PARDON    Good Day For Crooks and Scumbags   Bannon Will Be Back — 
WASHINGTON (Reuters) - Former US President Donald T-RUMP granted clemency to former White House aide Steve Bannon as part of a wave of pardons and commutations issued in his final hours in office, but did not pardon himself, members of his family or lawyer Rudy Giuliani. Could be a mistake

Trump left office on Wednesday when Joe Biden was sworn in as the nation’s next president. White House officials had argued to Trump that he should not pardon himself or his family because it might look like they are guilty of crimes, according to a source familiar with the situation.

Bannon, who was a key adviser in Trump’s 2016 presidential run, was charged last year with swindling the president’s own supporters over an effort to raise private funds to build the president’s wall on the U.S.-Mexico border. He has pleaded not guilty.

“Bannon has been an important leader in the conservative movement and is known for his political acumen,” the White House said in a statement.  Scumbags support other scumbags even if they are the target… How Nazi can you get?  He could be compared to Himmler or Goebbels…

White House officials had advised Trump against pardoning Bannon. The two men have lately rekindled their relationship as Trump sought support for his unproven claims of voter fraud, an official familiar with the situation said.  Now Bannon could bring him down if he tells the truth but most likely will lie or take the fifth.

Bannon Subpoenaed (CNN)  —  The committee investigating the January 6 riot at the US Capitol has released its contempt report on former President Donald Trump ally Steve Bannon, a document that outlines the efforts the committee took to get Bannon to comply with its subpoena -- and the failure by him to do so.

This report is the subject of a Tuesday business meeting to be held by the committee, which marks the first step in a series of moves that needs to be taken in order to move forward with holding Bannon in criminal contempt for not complying with the subpoena.

The criminal contempt report lays out all the correspondence between the committee and Bannon, revealing new details about what happened the day of his scheduled deposition and making his full subpoena publicly available for the first time.

Throughout the report, the committee makes the case for why Bannon's claim of executive privilege does not hold up and lays out the legal argument for why he must comply with the subpoena.   Trump sues to keep White House records secret, claiming executive privilege.  "Mr. Bannon has relied on no legal authority to support his refusal to comply in any fashion with the subpoena," the report states.
The committee starts out by noting that executive privilege has not been officially invoked, and that there has been no communication with Trump over its invocation.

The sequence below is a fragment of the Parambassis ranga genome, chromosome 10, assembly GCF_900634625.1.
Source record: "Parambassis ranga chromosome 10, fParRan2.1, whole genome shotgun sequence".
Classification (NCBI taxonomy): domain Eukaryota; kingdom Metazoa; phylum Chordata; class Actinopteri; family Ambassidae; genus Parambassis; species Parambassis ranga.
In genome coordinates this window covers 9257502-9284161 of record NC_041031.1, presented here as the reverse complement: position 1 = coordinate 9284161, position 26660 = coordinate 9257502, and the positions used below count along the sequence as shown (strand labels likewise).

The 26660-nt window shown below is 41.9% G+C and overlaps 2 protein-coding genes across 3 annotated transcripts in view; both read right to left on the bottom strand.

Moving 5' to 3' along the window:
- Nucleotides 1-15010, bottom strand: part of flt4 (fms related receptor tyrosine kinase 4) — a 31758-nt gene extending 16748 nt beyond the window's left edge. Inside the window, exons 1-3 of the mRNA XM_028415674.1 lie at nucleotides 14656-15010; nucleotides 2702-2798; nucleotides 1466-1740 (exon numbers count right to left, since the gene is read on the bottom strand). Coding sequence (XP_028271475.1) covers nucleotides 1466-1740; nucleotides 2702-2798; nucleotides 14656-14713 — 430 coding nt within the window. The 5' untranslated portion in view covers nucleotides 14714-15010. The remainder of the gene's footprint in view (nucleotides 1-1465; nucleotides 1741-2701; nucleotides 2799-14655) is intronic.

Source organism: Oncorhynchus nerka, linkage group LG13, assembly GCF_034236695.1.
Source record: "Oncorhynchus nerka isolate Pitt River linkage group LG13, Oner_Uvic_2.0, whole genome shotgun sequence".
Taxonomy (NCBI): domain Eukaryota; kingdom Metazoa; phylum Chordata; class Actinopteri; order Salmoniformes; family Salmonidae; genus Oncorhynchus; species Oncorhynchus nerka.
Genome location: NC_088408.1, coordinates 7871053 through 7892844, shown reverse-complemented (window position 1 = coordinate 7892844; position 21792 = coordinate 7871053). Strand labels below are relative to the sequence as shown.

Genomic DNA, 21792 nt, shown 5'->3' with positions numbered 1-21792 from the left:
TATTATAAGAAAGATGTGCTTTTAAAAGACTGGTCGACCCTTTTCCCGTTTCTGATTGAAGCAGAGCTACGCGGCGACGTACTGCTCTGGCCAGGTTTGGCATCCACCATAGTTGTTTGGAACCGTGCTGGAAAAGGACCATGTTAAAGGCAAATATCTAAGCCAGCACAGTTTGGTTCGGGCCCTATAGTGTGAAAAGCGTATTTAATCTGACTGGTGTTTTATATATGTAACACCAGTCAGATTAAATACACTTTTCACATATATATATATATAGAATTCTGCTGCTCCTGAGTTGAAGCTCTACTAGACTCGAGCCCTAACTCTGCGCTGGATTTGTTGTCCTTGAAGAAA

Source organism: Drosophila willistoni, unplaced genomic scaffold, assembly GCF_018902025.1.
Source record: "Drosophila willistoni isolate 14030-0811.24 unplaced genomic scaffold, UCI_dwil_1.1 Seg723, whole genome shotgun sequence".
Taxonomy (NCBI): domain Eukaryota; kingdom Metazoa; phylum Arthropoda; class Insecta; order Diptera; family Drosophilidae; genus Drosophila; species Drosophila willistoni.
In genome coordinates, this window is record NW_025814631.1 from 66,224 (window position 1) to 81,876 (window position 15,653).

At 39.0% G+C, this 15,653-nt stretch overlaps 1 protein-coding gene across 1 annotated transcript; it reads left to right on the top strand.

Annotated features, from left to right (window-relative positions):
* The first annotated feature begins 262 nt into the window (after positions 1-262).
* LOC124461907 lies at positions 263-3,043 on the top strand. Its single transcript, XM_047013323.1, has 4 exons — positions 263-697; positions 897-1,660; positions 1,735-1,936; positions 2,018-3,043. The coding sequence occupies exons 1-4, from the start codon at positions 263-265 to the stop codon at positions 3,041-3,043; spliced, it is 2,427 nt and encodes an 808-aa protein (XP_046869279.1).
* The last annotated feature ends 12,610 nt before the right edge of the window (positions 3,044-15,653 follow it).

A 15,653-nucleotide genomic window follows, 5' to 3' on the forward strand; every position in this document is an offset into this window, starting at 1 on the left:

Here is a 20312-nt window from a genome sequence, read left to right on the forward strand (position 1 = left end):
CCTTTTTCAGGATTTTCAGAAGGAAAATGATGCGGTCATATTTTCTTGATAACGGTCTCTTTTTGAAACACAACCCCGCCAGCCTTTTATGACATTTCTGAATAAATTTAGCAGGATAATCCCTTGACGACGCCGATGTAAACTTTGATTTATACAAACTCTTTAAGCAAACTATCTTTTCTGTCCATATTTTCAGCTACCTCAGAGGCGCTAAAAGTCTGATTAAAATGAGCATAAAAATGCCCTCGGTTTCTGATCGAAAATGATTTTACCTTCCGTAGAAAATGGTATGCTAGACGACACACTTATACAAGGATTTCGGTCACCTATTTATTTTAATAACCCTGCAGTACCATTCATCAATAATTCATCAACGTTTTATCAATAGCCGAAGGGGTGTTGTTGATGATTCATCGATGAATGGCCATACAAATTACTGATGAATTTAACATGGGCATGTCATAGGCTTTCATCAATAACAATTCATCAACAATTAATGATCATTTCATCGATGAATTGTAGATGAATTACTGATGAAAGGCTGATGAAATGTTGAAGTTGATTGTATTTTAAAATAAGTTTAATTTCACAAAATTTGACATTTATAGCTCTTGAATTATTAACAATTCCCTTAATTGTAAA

Subpoena Released In Full  —  The report provides a detailed accounting of the select committee's requests for documents and communications dating to April 1, 2020.  The subpoena lists 17 key areas of investigation and specifically directs Bannon to produce any permits and documents related to planning, financing, objectives and communications for the pro-Trump January 6 rally on the National Mall and Capitol complex grounds.

The requested documents include correspondence with former Trump aide Boris Epshteyn; copies of his podcasts in which he discusses false claims of election fraud or the rally; communications with Trump regarding January 6 and -- more specifically -- communications the two may have had on December 30; and communications with key Trump allies such as John Eastman, Jenna Ellis, Michael Flynn, Sidney Powell and Rudy Giuliani. 

The committee asks Bannon to provide any communications with far-right extremist groups the Proud Boys, the Oath Keepers and Three Percenters, as well as InfoWars creator Alex Jones.  On October 7, seven hours after Bannon was to provide documents to the committee, the report outlines that Bannon's lawyer, Robert J. Costello, sent a letter to the committee explaining that his client refused to comply with the committee's subpoena. Costello cited a letter from Trump's counsel, Justin Clark, that instructed Bannon to not comply with the subpoena until a deal on executive privilege had been worked out.

"The two-page letter contained only conclusory statements, no legal analysis, and approximately half of it purported to quote from the letter of October 6, 2021, from the counsel to Mr. Trump," the contempt report states.

Related Coverage — Prominent Allies  — Interned At Last —  Bannon, 67, is the latest prominent political ally to receive clemency from Trump, who has often used the powers of the executive branch to reward loyalists and punish his enemies.

Trump previously pardoned former national security adviser Michael Flynn for lying to the FBI about his conversation with the former Russian ambassador, and he commuted the prison term for Roger Stone, who was convicted of lying to Congress during its investigation into Russian interference in the 2016 presidential election.

The former executive chairman and co-founder of the right-wing news outlet Breitbart, Bannon is credited as being the architect behind the rise of “America First” right-wing populism. Also related to Qanon.